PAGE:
When I was a kid, my dad took us to a Harlem Globetrotters game at the local gym. Our jaws dropped in our front-row seats as we watched magicians such as Curly Neal (who was completely bald, by the way) and Meadowlark Lemon do unimaginable things with the basketball. But I now know that the real wizards are in wheelchairs. If you´ve never seen the moves and shots from the chairs of Brandon Wagner, Joey Johnson, or Richard Peter, you need to take a look–soon. 
The Paralympic Games have long highlighted the competitiveness, daring, and speed of wheelchair hoops. And there’s no shortage of drama in the games either. The aforementioned Richard Peter sank two late free throws as Canada snuck by Australia for the gold in 2012. He achieved this feat from a wheelchair. What most spectators didn’t realize at the time was that when he was four, Richard was run over by a bus, crushing his spine and hip. He only survived because he managed to fall into a puddle, and the depression in the road allowed him to live.
Basketball is one of the fastest sports around. But when played by wheelchair athletes, speeds increase and collisions abound. One of the clear benefits of the sport is that it toughens the participants up, according to Peter. Being fast on the court in a wheelchair has given Richard the chance to chase his dream of playing at the top level of the sport. What does he do when he’s not pounding the ball at the basket? He visits schools to talk on safety and injury protection, as well as helping to rehabilitate others.
Contrary to what many believe, wheelchair hoopsters don´t just careen around the court out of control. “It’s actually a very controlled and precise sport,” exclaims Singaporean athlete Emilio Choo. Sometimes the chairs do indeed crash, but the falls lead to a sense of more confidence and strength in terms of physical ability–as well as disability, according to Choo.
As a result of playing wheelchair basketball, Emilio´s upper body is buffer. Obviously, shooting from a lower height while playing in his wheelchair has made a huge difference. Choo is a paraplegic and claims to have bad balance in his waist or core. Through the sport, however, he’s learned to control his torso better. “I understand where my balancing point is now,” he enthuses. This attitude reveals one of the greatest benefits of basketball in a wheelchair: His outlook on life has been bolstered, and the fear and uncertainty resulting from his injury have dissipated.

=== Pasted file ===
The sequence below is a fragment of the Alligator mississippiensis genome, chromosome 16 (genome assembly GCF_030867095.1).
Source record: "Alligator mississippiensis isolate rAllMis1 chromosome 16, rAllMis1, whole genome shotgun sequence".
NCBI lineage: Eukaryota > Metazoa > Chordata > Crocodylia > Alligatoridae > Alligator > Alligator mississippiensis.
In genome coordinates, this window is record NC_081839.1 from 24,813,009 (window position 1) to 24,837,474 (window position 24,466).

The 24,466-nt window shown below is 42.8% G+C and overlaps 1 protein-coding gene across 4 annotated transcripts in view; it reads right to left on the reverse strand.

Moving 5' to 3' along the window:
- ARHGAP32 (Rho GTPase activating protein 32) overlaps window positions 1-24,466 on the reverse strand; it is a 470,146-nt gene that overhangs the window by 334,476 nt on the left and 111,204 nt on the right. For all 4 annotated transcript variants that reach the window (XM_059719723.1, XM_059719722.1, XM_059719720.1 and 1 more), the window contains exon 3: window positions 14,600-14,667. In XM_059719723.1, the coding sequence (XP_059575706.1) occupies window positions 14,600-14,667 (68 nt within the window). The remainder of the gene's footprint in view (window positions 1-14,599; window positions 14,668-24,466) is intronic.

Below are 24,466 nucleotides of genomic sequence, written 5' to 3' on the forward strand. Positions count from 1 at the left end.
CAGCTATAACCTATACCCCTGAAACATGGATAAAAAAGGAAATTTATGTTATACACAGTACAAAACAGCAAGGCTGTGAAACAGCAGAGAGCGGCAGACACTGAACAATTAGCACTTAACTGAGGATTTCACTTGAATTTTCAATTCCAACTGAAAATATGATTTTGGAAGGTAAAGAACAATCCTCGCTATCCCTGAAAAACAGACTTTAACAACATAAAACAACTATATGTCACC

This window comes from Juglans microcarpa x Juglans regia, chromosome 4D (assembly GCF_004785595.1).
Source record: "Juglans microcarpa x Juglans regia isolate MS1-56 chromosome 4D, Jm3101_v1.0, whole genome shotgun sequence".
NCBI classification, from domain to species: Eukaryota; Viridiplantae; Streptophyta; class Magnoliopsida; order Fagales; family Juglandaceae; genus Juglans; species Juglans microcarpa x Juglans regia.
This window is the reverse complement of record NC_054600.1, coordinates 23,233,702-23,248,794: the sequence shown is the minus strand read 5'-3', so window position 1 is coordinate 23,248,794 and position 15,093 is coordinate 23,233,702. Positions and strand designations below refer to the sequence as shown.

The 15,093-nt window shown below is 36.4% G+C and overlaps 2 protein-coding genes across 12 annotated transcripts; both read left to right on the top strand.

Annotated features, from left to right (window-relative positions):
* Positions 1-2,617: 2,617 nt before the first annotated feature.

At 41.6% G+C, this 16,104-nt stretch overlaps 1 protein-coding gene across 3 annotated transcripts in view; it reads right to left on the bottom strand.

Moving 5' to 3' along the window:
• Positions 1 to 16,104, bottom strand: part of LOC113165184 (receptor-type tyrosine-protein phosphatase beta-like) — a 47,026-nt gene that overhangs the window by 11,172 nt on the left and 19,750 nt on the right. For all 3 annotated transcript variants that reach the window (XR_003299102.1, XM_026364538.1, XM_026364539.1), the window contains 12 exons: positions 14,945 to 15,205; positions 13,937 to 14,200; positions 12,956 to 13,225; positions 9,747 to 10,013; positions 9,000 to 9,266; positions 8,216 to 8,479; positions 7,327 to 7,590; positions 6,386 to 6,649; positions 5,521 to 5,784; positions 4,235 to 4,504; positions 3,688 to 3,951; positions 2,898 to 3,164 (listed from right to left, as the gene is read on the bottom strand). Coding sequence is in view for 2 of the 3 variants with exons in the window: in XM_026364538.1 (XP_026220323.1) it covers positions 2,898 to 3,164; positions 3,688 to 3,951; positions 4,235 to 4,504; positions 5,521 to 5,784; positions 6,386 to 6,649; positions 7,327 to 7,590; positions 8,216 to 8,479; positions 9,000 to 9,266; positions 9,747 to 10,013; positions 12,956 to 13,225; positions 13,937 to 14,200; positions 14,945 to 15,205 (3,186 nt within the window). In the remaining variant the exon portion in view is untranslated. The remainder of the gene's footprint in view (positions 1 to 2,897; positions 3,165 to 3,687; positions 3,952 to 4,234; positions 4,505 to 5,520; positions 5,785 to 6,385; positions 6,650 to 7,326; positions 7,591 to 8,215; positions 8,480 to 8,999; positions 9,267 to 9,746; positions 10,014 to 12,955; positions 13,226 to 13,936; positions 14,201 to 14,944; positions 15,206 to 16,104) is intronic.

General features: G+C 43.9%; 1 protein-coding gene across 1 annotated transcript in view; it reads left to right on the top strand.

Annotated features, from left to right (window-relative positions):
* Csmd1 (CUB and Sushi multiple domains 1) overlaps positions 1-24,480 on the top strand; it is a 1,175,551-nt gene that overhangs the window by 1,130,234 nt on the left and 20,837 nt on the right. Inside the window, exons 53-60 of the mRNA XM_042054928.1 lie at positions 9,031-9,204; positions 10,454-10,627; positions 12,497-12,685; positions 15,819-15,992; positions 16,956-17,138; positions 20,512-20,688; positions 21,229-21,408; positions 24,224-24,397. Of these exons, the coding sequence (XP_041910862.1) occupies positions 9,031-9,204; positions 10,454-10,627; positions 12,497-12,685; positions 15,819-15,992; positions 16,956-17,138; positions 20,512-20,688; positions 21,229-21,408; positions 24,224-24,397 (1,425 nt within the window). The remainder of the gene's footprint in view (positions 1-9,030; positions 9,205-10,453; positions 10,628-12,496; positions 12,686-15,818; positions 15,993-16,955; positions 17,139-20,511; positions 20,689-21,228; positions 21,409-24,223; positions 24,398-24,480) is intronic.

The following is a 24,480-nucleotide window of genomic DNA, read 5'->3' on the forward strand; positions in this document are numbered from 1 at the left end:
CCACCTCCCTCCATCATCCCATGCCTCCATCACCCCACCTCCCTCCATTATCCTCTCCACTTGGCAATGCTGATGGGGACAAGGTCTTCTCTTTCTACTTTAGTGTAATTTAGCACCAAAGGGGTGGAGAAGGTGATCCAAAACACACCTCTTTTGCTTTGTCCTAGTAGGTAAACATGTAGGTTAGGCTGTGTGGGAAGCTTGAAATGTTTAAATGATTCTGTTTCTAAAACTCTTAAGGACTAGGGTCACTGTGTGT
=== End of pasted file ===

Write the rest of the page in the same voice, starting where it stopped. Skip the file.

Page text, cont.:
Coach Jess Markt first ran into wheelchair basketball when he witnessed the Portland Wheelblazers in action back in 2000. While Jess was at the University of Oregon back in 1996, he was in a terrible car accident that left him with a broken back. He grew up an athlete, played basketball, and even high jumped on the university team. Finding wheelchair basketball after his accident was a blessing.
Markt said in an interview that he considered “wheelchair basketball to be the final piece in his recovery”. Markt had taken the opportunity to return to university to obtain his degree and it was at this point that he felt he had completely reintegrated back into his social life. He was able to land the first job of his communications career within just a few years of his injury. Even with all this forward movement in his life he still had a feeling there was something still missing. He needed to be able to return to competitive sports. It was the missing piece to the injury puzzle and was that last element needed to complete a “full realization of myself post-injury,” . Markt affirmed.
Despite all the new ramps you see springing up around your city and campus, wheelchair users still lack easy and equal access to most public spaces—effectively shutting them out. Yet, when a wheelchair user is able to “participate in a sport that is designed for them, a feeling of belonging that isn’t found in other places arises. When you know that you belong, you’re able to relax and enjoy yourself.” according to aeroflowinc.com.
Finally, for those of you reading this article who’ve never been in a wheelchair, the next time you´re in the Boston area, do your best to visit the Children’s Museum. You´ll find an amazing exhibit that allows you to sit in a wheelchair and try to navigate various surfaces, just to see how challenging life in such a chair can be. After 30 seconds making my way in a wheelchair on a patch of gravel there, I was totally and utterly stuck. I couldn’t budge. Try it yourself, and you’ll soon know that wheelchair basketball players are the ultimate wizards.